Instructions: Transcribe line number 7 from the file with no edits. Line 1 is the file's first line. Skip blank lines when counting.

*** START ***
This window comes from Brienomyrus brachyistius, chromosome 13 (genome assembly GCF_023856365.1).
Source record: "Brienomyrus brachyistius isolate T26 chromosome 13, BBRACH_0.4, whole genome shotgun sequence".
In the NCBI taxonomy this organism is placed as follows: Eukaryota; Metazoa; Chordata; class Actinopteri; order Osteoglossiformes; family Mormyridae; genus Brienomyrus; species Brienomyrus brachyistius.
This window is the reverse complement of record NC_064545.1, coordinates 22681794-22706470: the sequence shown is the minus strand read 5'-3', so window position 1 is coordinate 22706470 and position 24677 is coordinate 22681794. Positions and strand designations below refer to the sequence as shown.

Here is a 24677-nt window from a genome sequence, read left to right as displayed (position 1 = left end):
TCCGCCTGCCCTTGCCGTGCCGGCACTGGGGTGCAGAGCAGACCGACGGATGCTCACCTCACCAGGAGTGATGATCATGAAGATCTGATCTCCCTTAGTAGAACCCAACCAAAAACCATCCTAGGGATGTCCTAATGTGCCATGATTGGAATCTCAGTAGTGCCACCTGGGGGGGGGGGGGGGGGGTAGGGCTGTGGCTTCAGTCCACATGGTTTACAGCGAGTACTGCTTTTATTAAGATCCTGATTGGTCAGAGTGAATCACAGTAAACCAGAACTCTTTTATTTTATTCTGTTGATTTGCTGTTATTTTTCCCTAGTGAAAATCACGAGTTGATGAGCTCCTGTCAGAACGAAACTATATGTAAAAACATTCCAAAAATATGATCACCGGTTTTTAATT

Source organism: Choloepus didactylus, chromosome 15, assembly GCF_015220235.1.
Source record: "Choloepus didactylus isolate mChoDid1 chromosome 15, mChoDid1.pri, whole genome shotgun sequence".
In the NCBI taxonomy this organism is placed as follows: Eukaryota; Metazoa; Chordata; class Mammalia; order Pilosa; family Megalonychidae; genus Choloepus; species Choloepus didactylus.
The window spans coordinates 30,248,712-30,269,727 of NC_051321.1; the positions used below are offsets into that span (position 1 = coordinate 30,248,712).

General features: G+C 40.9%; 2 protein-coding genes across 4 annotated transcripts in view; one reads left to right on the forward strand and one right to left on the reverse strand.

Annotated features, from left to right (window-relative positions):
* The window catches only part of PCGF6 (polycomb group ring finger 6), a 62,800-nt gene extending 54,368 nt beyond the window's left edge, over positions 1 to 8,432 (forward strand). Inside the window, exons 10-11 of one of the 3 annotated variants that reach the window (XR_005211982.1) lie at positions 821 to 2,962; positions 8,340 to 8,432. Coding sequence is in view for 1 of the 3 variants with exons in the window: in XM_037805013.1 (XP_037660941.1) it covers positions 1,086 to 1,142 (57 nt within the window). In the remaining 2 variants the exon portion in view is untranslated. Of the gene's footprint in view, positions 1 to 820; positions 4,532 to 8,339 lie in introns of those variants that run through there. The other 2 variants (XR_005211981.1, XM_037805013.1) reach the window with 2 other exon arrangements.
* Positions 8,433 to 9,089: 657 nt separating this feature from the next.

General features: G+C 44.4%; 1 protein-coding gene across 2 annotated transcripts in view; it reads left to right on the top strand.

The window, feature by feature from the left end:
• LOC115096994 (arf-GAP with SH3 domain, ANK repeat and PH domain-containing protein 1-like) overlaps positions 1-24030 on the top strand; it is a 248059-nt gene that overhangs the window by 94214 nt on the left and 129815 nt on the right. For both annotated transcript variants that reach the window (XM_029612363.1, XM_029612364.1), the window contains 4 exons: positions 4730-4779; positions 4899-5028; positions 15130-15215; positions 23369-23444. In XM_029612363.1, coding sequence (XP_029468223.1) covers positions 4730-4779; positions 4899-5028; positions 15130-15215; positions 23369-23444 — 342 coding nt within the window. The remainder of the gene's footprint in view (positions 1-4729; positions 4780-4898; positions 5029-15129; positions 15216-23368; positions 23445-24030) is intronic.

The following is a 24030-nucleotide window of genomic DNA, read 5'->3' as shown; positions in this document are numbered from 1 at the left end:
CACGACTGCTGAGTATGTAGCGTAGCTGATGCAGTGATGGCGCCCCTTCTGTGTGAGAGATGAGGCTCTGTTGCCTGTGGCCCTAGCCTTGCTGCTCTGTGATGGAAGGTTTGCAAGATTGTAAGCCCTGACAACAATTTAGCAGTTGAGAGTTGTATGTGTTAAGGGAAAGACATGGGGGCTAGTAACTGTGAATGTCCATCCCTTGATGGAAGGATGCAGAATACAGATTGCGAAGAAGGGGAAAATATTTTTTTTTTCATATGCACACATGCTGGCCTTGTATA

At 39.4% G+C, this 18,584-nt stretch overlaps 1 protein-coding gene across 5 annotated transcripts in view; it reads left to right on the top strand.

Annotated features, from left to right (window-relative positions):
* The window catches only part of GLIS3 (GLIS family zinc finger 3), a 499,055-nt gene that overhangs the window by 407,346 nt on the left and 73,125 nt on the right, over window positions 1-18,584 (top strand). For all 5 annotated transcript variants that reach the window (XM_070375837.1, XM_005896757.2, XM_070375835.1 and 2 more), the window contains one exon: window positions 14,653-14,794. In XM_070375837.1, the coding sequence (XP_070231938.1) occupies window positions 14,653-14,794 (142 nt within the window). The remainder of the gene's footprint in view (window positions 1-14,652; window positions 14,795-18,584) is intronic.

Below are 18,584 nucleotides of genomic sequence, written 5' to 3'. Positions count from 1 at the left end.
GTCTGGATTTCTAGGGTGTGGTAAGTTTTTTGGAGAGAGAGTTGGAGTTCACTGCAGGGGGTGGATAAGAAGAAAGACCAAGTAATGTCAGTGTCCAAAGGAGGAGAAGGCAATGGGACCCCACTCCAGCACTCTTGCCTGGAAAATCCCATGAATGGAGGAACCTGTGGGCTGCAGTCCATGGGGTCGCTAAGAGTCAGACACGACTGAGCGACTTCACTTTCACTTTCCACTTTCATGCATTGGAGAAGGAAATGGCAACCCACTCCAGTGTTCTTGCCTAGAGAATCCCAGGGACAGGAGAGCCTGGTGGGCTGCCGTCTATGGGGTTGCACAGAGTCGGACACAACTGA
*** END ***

Source organism: Choloepus didactylus, chromosome 15, assembly GCF_015220235.1.